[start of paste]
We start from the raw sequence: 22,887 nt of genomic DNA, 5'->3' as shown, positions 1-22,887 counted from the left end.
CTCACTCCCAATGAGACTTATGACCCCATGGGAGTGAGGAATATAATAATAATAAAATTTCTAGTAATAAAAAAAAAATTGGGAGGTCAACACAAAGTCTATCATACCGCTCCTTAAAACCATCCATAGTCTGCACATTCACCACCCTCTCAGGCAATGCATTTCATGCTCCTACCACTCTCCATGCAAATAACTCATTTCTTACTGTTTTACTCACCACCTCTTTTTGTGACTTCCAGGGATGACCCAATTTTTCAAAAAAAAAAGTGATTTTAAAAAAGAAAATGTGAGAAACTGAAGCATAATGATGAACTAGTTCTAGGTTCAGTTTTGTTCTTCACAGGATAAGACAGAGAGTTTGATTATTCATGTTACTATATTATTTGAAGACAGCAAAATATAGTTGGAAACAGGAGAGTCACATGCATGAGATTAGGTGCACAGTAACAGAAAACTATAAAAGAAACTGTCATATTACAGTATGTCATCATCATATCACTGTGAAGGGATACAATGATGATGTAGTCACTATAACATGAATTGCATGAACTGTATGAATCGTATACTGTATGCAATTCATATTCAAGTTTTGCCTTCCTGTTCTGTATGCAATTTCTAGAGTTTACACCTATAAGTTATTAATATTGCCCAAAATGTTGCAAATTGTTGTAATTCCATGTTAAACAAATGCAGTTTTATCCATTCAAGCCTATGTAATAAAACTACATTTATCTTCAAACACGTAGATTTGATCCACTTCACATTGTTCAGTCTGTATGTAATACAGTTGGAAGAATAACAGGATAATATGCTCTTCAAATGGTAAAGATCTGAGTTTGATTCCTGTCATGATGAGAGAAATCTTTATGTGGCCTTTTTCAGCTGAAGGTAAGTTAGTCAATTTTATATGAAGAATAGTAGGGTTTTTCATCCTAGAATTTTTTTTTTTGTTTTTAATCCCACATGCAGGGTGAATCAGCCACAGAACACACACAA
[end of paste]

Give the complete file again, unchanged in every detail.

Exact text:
We start from the raw sequence: 22,887 nt of genomic DNA, 5'->3' as shown, positions 1-22,887 counted from the left end.
CTCACTCCCAATGAGACTTATGACCCCATGGGAGTGAGGAATATAATAATAATAAAATTTCTAGTAATAAAAAAAAAATTGGGAGGTCAACACAAAGTCTATCATACCGCTCCTTAAAACCATCCATAGTCTGCACATTCACCACCCTCTCAGGCAATGCATTTCATGCTCCTACCACTCTCCATGCAAATAACTCATTTCTTACTGTTTTACTCACCACCTCTTTTTGTGACTTCCAGGGATGACCCAATTTTTCAAAAAAAAAAGTGATTTTAAAAAAGAAAATGTGAGAAACTGAAGCATAATGATGAACTAGTTCTAGGTTCAGTTTTGTTCTTCACAGGATAAGACAGAGAGTTTGATTATTCATGTTACTATATTATTTGAAGACAGCAAAATATAGTTGGAAACAGGAGAGTCACATGCATGAGATTAGGTGCACAGTAACAGAAAACTATAAAAGAAACTGTCATATTACAGTATGTCATCATCATATCACTGTGAAGGGATACAATGATGATGTAGTCACTATAACATGAATTGCATGAACTGTATGAATCGTATACTGTATGCAATTCATATTCAAGTTTTGCCTTCCTGTTCTGTATGCAATTTCTAGAGTTTACACCTATAAGTTATTAATATTGCCCAAAATGTTGCAAATTGTTGTAATTCCATGTTAAACAAATGCAGTTTTATCCATTCAAGCCTATGTAATAAAACTACATTTATCTTCAAACACGTAGATTTGATCCACTTCACATTGTTCAGTCTGTATGTAATACAGTTGGAAGAATAACAGGATAATATGCTCTTCAAATGGTAAAGATCTGAGTTTGATTCCTGTCATGATGAGAGAAATCTTTATGTGGCCTTTTTCAGCTGAAGGTAAGTTAGTCAATTTTATATGAAGAATAGTAGGGTTTTTCATCCTAGAATTTTTTTTTTTGTTTTTAATCCCACATGCAGGGTGAATCAGCCACAGAACACACACAA